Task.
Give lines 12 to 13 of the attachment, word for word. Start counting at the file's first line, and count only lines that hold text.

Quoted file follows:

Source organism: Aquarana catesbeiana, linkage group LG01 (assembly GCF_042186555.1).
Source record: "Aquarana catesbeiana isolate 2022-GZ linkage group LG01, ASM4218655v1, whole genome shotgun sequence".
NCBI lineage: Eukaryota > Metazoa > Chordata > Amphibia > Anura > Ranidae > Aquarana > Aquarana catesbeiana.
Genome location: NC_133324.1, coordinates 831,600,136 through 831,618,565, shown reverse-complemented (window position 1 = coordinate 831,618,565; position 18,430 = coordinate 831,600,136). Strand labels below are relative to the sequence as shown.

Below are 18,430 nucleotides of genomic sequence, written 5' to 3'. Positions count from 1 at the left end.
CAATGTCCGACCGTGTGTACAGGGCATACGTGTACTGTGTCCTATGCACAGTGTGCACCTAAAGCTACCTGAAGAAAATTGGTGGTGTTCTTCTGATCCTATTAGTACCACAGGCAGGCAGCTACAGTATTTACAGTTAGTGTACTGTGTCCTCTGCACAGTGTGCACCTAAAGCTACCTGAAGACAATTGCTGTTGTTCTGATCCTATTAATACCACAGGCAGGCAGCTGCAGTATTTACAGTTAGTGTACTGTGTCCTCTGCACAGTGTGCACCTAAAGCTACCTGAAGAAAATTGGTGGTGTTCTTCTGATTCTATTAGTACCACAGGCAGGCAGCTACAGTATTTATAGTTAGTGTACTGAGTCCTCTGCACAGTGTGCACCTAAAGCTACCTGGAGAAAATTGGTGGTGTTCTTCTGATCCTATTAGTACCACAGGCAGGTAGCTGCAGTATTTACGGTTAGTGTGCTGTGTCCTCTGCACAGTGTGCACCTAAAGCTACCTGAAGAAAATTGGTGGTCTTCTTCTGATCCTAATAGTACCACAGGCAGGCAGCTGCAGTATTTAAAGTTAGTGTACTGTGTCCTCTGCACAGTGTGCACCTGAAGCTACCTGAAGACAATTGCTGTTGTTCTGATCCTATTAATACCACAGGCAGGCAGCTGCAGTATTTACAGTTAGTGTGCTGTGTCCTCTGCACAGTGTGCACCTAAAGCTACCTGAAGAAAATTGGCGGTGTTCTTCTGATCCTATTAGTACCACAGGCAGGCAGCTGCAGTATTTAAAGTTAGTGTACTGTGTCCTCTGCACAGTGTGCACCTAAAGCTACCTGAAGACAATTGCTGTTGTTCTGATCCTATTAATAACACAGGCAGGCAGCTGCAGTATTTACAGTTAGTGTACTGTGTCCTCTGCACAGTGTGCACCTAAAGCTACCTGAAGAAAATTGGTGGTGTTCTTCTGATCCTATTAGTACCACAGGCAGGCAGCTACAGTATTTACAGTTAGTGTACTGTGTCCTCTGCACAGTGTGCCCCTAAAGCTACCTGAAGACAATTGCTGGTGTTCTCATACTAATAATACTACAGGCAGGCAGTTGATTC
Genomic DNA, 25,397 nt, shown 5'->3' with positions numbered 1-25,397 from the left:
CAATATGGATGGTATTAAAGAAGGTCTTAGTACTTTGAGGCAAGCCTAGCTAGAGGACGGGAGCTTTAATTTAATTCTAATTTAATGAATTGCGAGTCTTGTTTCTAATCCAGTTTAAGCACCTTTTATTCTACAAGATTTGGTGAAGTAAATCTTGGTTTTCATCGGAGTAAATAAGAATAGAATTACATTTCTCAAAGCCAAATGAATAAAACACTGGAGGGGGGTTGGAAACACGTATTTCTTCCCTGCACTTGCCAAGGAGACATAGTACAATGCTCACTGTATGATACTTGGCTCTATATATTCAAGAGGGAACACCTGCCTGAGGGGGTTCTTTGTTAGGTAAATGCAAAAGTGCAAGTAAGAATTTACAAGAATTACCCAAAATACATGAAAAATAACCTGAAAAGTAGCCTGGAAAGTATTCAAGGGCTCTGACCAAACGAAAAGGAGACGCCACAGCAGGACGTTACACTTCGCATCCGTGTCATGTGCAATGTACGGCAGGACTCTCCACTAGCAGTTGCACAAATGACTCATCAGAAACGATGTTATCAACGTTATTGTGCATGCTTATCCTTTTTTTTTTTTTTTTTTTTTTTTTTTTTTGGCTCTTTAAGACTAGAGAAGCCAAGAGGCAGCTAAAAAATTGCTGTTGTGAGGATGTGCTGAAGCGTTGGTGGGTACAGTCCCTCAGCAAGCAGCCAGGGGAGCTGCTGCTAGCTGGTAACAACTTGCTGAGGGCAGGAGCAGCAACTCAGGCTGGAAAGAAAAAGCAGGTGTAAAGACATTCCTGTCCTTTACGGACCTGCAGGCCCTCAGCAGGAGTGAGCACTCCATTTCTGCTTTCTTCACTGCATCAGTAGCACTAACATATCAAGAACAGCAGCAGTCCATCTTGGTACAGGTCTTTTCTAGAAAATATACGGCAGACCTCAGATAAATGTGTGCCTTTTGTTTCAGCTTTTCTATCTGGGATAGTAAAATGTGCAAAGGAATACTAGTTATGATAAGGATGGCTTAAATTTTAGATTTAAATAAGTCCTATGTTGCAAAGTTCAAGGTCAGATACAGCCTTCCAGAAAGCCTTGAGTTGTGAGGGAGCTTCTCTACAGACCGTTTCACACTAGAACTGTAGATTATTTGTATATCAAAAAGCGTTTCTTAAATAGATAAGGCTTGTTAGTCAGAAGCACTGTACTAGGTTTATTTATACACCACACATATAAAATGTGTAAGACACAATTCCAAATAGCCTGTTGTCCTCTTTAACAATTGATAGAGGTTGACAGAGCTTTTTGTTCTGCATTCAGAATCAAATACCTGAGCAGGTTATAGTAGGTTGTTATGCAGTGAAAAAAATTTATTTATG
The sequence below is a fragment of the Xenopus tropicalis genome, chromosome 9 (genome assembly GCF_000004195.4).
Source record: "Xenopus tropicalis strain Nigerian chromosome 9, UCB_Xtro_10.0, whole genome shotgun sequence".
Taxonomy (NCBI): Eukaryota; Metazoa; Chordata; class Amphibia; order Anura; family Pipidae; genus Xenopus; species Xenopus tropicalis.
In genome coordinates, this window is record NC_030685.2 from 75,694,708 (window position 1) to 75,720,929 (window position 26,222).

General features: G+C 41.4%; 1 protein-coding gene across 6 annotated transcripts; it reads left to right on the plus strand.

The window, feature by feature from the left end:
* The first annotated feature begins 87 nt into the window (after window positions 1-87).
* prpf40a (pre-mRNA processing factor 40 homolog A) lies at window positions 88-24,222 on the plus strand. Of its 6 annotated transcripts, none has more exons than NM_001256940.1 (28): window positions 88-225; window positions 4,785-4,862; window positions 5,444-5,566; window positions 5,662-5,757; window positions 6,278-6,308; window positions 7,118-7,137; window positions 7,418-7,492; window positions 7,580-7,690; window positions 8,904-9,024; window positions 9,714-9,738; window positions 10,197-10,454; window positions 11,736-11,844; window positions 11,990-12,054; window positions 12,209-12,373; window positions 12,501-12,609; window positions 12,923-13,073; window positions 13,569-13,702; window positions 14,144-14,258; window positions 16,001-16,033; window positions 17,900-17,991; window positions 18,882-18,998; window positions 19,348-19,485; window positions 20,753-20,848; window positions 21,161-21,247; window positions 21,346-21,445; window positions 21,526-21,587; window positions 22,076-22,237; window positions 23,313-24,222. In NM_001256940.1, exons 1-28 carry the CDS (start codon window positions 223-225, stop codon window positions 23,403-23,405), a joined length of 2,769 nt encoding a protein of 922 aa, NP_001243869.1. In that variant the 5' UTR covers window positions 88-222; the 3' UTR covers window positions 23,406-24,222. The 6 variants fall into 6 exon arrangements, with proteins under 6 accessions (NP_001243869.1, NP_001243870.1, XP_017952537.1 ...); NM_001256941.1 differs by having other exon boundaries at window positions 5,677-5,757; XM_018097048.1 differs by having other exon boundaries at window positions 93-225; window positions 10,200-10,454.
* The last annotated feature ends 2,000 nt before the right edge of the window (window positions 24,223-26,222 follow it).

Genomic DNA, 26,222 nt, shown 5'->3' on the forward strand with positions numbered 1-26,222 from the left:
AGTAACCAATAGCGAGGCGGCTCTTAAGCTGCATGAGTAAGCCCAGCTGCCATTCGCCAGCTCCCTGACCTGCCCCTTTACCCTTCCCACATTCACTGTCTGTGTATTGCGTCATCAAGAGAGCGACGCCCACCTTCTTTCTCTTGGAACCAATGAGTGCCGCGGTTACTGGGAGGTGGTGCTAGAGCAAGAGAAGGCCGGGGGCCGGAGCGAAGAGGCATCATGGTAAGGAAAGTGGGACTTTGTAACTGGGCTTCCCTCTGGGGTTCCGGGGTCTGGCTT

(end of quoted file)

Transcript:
In genome coordinates, this window is record NC_030685.2 from 75,694,708 (window position 1) to 75,720,929 (window position 26,222).

General features: G+C 41.4%; 1 protein-coding gene across 6 annotated transcripts; it reads left to right on the plus strand.